Now, to make one thing clear from the start: Most everything Aquaria try here, with the noted exceptions below, is done very well. The sound and production are both top-notch, and all band members know their stuff.

The music is one of the broadest collections of different influences and styles imaginable. Very broadly speaking, we have here very symphonic, occasionally epic power metal. It is imperative that the "symphonic" is stressed; not only are the keyboards at the front in terms of sound, they also direct the musical flow at every step of the way. Very often, they are supported and strengthened by an orchestra, and especially when there are horns present, the epic strains come through very well. This direction forms the basis underneath most of the CD, but almost every track either departs from or adds to this theme to some extent.

In order to illustrate what goes on during the hour-plus of material, have a look at the various modes at work here. We have epic symphonic power metal, along the lines of Blind Guardian ("Aeternalux" and "Judgement Day"); there is massively symphonic power metal ("Your Majesty Gaia", "Humanity"); as well as Helloween-influenced double-bass happy-feet straight power metal ("And Let the Show Begin"). In each of these tracks, most of which are quite lengthy, Aquaria incorporates one or more very sudden and unpredictable tempo and mood changes - sometimes they work, more often they distract. "Judgement Day" contains the most egregious example, which badly interrupts the flow of this otherwise great epic track - which includes Nightwish influences to boot.

Those are the easily digestible directions. But hold on - it gets much more diverse. "Choice Time" could be from Adagio's pen - a dark, almost gothic symphonic metal work - a very good track indeed. Also, there are two tracks of Brazilian-folk-influenced symphonic metal, one more heavy on the power ("Here Comes the Life"), one more heavy on the folk ("Spirit of Light"). The same issue with the overdone progressive attempts at changing the tone slightly mars these tracks as well.

We should expect a ballad, and we are served with the acoustic, almost classical "Whispers and Pain of Mother Nature" - easily the worst song on the CD. The high male vocals, which are very well sung everywhere else, simply aren't very good in this song - mostly because of the gross mis-pronunciation of the word "Nature". If you think I am being picky here, listen for yourselves - having to listen to "Nature" being sung as "Nadure" (pronounce like nadir) numerous times will make you slightly nauseous. The vocals deserve further mention; the vocalist truly can sing, and does not stoop to trying to sound "heavy" or "metal", which is greatly to his credit.

The title track - I kid you not - would not be out of place in any of the more recent Disney movies. Disney soundtrack score music is precisely the feeling it conveys, upon every listen - and I know my Disney movies, believe you me. It's almost goofy (no pun intended), and does not fit in.

Where does this leave us? After pointing out all of the slight shortcomings, it's important to emphasize that I quite like the CD as a whole. Aquaria do a very nice job of trying their hand at all of the various sounds - the whole thing does not really come together, however. A little less ambition, and a little more simplicity, and the next release could really be something to look out for.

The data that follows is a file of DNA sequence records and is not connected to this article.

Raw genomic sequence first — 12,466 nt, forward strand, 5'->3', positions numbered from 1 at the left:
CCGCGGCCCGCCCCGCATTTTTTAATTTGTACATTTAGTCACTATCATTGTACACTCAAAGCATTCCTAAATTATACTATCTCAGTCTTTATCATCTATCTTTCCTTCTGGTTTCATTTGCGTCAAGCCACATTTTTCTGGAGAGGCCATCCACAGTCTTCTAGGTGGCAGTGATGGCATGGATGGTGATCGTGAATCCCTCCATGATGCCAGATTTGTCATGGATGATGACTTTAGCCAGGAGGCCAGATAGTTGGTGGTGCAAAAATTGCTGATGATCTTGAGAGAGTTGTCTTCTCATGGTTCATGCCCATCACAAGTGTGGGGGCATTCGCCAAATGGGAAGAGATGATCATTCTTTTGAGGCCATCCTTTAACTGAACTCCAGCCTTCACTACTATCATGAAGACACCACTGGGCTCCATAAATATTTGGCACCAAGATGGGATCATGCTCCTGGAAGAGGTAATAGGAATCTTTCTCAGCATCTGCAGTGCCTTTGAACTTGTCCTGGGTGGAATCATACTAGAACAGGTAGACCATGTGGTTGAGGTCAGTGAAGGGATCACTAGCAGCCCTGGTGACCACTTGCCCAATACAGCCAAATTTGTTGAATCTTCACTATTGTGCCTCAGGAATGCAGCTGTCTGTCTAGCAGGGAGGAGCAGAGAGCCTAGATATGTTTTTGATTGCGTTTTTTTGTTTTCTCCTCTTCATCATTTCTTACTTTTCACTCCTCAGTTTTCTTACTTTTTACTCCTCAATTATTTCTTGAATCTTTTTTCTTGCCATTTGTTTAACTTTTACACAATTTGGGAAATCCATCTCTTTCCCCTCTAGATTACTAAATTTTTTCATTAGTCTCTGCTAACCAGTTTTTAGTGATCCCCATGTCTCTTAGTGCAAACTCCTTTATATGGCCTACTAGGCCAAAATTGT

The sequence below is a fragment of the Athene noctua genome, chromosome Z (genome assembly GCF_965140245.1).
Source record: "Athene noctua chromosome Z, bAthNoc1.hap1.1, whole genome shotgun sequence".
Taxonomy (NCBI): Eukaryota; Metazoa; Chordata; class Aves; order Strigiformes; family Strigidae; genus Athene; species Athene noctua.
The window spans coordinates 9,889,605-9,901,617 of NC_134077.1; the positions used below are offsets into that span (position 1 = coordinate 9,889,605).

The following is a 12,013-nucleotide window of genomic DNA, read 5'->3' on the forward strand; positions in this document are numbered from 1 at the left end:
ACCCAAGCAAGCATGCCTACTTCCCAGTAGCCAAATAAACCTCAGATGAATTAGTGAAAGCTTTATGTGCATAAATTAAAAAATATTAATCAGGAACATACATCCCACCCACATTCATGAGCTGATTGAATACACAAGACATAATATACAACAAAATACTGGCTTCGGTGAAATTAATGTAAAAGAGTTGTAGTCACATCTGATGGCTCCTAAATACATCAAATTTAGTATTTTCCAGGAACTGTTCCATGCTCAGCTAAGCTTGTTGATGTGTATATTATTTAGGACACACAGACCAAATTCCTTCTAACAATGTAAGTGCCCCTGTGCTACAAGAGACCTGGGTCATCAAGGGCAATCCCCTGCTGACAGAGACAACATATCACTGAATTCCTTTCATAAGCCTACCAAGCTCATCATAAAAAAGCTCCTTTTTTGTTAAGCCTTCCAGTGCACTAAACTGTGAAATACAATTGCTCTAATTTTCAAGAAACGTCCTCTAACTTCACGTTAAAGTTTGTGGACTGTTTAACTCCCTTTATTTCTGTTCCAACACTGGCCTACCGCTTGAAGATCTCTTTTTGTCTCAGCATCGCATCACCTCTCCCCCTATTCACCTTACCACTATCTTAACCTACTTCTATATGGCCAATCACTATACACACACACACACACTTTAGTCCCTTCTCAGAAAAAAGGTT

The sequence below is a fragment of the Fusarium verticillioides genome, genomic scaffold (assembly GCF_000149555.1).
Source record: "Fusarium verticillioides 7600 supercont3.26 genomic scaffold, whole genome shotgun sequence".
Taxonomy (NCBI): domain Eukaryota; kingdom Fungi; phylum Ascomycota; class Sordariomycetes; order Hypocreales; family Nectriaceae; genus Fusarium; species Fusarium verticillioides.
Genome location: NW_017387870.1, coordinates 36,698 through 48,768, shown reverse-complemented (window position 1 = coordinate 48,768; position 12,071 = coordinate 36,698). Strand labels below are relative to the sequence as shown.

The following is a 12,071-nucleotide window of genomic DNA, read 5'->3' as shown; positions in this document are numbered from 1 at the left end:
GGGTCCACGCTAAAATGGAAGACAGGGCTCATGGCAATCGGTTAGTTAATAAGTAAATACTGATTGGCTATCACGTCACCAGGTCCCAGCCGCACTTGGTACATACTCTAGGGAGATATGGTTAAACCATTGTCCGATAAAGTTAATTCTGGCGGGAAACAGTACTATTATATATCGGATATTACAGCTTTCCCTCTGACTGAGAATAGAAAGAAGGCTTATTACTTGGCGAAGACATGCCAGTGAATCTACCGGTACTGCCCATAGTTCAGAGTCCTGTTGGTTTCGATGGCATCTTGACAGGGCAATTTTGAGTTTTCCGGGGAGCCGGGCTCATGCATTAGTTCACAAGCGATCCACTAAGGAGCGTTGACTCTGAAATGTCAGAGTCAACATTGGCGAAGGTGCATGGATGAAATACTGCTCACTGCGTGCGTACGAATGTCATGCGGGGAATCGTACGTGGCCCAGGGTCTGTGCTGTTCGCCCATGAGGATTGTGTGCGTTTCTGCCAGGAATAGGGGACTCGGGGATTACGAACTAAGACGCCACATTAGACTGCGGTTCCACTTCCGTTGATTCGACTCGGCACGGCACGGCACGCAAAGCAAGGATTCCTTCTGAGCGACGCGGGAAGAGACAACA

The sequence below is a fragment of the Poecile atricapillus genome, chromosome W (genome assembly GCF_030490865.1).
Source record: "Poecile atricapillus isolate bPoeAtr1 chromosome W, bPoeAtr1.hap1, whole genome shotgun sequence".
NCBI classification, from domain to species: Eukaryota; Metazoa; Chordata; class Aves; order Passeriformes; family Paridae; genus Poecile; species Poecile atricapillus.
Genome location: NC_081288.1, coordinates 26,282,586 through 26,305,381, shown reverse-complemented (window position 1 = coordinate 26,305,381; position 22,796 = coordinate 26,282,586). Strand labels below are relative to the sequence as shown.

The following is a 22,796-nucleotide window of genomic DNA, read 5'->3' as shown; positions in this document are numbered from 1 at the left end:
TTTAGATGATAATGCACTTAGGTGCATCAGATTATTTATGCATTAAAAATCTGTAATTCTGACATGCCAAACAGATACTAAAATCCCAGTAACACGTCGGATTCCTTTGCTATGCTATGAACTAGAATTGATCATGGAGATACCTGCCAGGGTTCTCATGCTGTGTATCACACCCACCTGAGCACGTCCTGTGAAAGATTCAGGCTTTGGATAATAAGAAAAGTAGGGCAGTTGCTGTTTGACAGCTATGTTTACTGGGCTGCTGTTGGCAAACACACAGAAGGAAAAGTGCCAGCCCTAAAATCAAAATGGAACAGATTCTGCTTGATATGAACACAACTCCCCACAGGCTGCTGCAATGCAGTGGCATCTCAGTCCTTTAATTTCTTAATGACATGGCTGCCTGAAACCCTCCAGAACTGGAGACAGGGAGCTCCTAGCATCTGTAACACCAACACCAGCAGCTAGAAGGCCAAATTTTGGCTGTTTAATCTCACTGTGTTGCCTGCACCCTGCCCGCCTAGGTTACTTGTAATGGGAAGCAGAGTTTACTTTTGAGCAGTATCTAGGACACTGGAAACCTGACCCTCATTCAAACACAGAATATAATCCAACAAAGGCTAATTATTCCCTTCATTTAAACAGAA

Here Comes the Life! - 96%

Rhapsorizon, August 4th, 2006

Now this is something different.

For all of those who thought that this would just be another generic power metal band, you are wrong. This is possibly the most original form of power metal I’ve ever heard. It makes Falconer seem generic. These guys have very cleverly incorporated Latin drum beats into epic classical themes, and I must say, it fucking works.

The opening song is a nine-and-a-half minute symphony of vocal wonder and classical talent. The thing that gets me every single time I spin this track is that you are thinking this is going to be beautiful up-lifting metal song all the way through when the drum style suddenly transposes to a Latin-style drum beat; It’s not something that makes you say “What the fuck,” it is something that makes you say “Oh God, yes!” It is very original, and very catchy.

Vitor’s vocals in this album are very much for those who appreciate an acquired style. When one first listens to this album, he (Vitor) sounds uneasy and nervous, but once you understand the ability of his young vocal chords and super-strong range, it is an insatiable voice. Many have said to me when they first heard it that his voice was a little irritating at first, but the second time they listened to it, just like me, they found it irresistible to listen to.

The riffs in this album are more just accentuations of the classical rhythms played by Kury (keyboards), but the guitar solos are quick, yet memorable. One of my favorite solos in this album is definitely classical arpeggio in the middle of “Here comes the life”. Trust me, when you listen to it, you will smile and bob your head from side-to-side.

For the production, this is an extremely well produced and mastered album. Recorded and produced by the same guys who master-mixed such bands as Kamelot, Shaman, and others, this music was recorded and mastered in the way it deserves: perfectly.

Generally, this album is very enjoyable. Although, those who are not fans of power metal, this is definitely not for you. It’s a lot easier to appreciate by those who are very much into Power Metal, classical, alternative styles of power metal or folk.

Key track: Spirits of Light